in any manner which they may deem proper." See Welfare Fund, 8. Acme also acknowledges the Pension Declaration of Trust states that "the Trustees may take any action necessary to enforce payment of the contributions due hereunder including, but not limited to, proceedings at law or in equity." See Pension Fund, 11. Acme further acknowledges the Trustee's Resolution appoints "permanent arbitrators" to "render arbitration awards concerning delinquent contributions to the Funds." See 18 February 1994 Resolution ("Resolution"), attached as Exhibit 16 to Respondent's Brief.
Acme argues these documents are void of language which permits any arbitration award to be reduced to a judgment in a Federal court. Respondent's Brief at 9. Acme submits the lack of such an agreement requires that the Petition be dismissed for lack of jurisdiction. Id. at 10.
Acme further argues that it is not bound by these documents because "[it] has never entered into any agreement which incorporated the terms of the "declarations of trust" by reference.... Acme has never been a party to any other agreement or contract, aside from the Collective Bargaining Agreements ... that would require Acme to submit any dispute to arbitration." See Declaration of Joseph Spagno ("Spagno Dec."), P 7, attached as Exhibit 3 to Respondent's Brief; Affidavit of Edward M. Cornell, Jr. ("Cornell Aff."), P 7, attached as Exhibit 4 to Respondent's Brief.
a. Reducing Arbitration Awards to Judgment
As stated, to confer jurisdiction, Section 9 requires that the "parties in their agreement have agreed that a judgment of the court shall be entered upon the award made pursuant to the arbitration." See Section 9. What language is required in an agreement to indicate that a judgment of the court is authorized is not set forth in Section 9. While several courts have held that "an explicit agreement between the parties providing for judicial confirmation of an award is not an absolute prerequisite to Section 9 authority to enter judgment on the award," see Booth v. Hume Pub. Inc., 902 F.2d 925, 930 (11th Cir. 1990)(where parties agree that arbitration would be binding and final, district court has authority to enter judgment on award); see also Milwaukee Typographical Union No. 23 v. Newspapers, Inc., 639 F.2d 386, 390 (7th Cir.)(holding that an award deemed to "final, conclusive and binding" implicitly agrees that Federal court intervention may be sought to compel compliance), cert. denied, 454 U.S. 838, 70 L. Ed. 2d 119, 102 S. Ct. 144 (1981); I/S Stavborg v. National Metal Converters, Inc., 500 F.2d 424, 426 (2d Cir. 1974); (consent to entry of judgment can be inferred from the parties' agreement that the arbitrator's decision will be final); Pennsylvania Engineering Corp. v. Islip Resource Recovery Agency, 710 F. Supp. 456, 460 (E.D.N.Y. 1989), other courts require more specific authorization. See Oklahoma City Associates v. Wal-Mart Stores, Inc., 923 F.2d 791, 794-95 (10th Cir. 1991)(in dicta, questioning Booth and Milwaukee Typographical Union); Higgins v. U.S. Postal Service, 655 F. Supp. 739, 743 (D.Me. 1987)(finality clause, absent other corroborating evidence, is not explicit enough to show intent of the parties to have judgment entered); Division 1487 Amalgamated Transit Union v. Kansas City Area Tran. Auth., 485 F. Supp. 856, 859 (W.D.Miss. 1980)(no jurisdiction under Section 9 where agreement did not indicate judgment on arbitration award could be entered).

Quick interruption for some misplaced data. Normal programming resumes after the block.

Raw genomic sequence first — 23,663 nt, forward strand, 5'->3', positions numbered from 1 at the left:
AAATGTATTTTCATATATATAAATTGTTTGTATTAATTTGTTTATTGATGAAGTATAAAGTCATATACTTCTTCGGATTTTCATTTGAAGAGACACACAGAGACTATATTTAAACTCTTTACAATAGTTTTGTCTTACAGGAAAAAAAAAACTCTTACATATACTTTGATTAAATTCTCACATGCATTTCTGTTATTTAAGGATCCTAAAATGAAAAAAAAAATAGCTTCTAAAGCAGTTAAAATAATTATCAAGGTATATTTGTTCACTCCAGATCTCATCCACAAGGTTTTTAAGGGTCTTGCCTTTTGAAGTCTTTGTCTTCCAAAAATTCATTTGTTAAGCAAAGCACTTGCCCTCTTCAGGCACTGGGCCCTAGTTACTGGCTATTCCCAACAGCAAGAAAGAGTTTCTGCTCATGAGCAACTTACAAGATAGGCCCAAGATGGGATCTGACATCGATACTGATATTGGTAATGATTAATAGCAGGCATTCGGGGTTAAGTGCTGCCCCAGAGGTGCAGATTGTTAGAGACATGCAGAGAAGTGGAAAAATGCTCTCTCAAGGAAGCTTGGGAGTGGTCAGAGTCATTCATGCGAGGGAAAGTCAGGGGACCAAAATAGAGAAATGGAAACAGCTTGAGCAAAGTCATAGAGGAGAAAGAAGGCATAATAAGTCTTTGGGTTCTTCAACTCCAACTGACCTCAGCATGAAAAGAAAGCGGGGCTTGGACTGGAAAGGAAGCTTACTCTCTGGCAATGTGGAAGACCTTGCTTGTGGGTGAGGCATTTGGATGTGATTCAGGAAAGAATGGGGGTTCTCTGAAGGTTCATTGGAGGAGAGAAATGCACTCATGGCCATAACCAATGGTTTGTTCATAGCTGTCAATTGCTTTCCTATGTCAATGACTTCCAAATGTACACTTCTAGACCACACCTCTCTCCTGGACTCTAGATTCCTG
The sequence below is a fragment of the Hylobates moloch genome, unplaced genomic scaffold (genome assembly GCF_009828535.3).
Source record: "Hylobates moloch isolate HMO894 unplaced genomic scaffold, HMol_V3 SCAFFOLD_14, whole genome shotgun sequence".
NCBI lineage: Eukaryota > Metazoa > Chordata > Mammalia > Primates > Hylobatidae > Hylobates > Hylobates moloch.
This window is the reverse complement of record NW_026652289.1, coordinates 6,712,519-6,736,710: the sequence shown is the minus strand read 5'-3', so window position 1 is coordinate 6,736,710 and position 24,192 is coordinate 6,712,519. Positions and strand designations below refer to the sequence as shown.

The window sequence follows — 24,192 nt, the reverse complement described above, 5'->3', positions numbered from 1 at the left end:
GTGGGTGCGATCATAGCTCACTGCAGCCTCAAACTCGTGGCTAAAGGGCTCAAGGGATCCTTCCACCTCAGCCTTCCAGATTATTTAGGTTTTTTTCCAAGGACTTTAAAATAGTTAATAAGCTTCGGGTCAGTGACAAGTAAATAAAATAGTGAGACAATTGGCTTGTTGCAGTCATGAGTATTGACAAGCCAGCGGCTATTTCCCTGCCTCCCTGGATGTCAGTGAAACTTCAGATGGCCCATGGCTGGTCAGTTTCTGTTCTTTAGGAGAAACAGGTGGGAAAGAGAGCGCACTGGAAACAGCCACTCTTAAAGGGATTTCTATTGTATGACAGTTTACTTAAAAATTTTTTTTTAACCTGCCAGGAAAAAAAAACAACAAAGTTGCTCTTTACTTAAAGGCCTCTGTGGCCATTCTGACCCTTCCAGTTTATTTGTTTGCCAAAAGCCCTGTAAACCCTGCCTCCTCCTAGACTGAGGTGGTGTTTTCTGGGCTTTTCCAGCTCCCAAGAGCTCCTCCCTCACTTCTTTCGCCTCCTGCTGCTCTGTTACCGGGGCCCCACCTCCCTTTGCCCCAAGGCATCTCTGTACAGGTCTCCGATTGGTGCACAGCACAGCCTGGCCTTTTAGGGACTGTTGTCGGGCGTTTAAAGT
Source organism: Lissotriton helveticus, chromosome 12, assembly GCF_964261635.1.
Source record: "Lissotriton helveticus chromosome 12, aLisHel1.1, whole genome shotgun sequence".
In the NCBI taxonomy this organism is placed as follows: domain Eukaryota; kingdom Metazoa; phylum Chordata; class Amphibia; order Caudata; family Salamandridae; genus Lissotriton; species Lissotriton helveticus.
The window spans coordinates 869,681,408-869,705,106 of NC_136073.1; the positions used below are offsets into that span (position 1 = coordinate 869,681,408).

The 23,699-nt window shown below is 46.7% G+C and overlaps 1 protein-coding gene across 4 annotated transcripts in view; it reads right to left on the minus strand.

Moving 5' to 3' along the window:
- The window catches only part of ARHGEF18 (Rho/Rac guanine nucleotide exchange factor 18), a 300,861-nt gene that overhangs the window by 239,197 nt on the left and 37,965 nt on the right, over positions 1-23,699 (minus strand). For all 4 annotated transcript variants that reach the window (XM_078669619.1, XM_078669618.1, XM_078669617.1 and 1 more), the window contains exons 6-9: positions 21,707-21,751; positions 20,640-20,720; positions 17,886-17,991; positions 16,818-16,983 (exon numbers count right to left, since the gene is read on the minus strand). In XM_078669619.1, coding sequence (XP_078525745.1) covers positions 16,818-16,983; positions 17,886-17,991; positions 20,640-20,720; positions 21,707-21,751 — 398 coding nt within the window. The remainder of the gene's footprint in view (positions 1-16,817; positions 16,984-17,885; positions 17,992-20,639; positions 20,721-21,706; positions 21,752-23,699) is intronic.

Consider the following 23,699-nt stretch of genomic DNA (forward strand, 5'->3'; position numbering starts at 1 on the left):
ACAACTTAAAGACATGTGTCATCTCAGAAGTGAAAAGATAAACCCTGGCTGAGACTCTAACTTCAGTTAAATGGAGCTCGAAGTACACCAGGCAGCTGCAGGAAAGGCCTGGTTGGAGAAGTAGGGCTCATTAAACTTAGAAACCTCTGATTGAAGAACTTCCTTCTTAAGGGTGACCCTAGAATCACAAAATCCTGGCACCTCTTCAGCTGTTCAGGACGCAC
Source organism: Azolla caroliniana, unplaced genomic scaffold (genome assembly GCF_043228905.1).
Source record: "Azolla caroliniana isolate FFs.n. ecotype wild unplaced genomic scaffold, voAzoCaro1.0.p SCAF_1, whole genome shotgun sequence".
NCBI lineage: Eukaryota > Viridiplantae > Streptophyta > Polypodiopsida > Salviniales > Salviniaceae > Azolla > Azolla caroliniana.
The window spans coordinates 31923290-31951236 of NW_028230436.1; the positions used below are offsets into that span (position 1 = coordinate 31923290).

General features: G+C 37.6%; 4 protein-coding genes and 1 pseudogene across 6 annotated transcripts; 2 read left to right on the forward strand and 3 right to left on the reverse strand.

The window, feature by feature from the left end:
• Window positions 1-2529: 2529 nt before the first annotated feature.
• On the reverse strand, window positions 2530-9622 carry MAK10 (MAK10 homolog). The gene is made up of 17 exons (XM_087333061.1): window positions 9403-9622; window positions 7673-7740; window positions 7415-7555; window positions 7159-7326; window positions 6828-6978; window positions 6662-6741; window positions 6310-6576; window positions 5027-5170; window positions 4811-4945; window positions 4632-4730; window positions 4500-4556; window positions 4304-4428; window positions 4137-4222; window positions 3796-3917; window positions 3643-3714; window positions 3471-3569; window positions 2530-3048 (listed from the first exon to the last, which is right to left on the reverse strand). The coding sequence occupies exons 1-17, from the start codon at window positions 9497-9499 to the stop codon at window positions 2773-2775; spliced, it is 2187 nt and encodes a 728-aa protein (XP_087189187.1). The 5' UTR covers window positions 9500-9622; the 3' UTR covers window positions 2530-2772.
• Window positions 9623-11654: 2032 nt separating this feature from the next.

As stated, the instant dispute arises out of the alleged failure of Acme to pay funds into the Welfare Fund and the Pension Fund. While both the 1990 CBA and the 1993 CBA articulated a grievance procedure which precluded the institution of any action or proceeding in a tribunal by Acme or Local 945,
both permitted such an action "to compel arbitration ... or with respect to the award of an arbitrator." See, e.g., 1993 CBA, Article 26, P 6 (emphasis added). The Collective Bargaining Agreements also provided that the arbitrator's decision would be "final and binding on both parties." Id., Article 26, P 5. Based upon these provisions, the Collective Bargaining Agreements implicitly authorized confirmation of an arbitration award between Acme and Local 945 in a Federal court. The instant arbitration award, however, was not between Acme and Local 945, but between Acme and the Funds.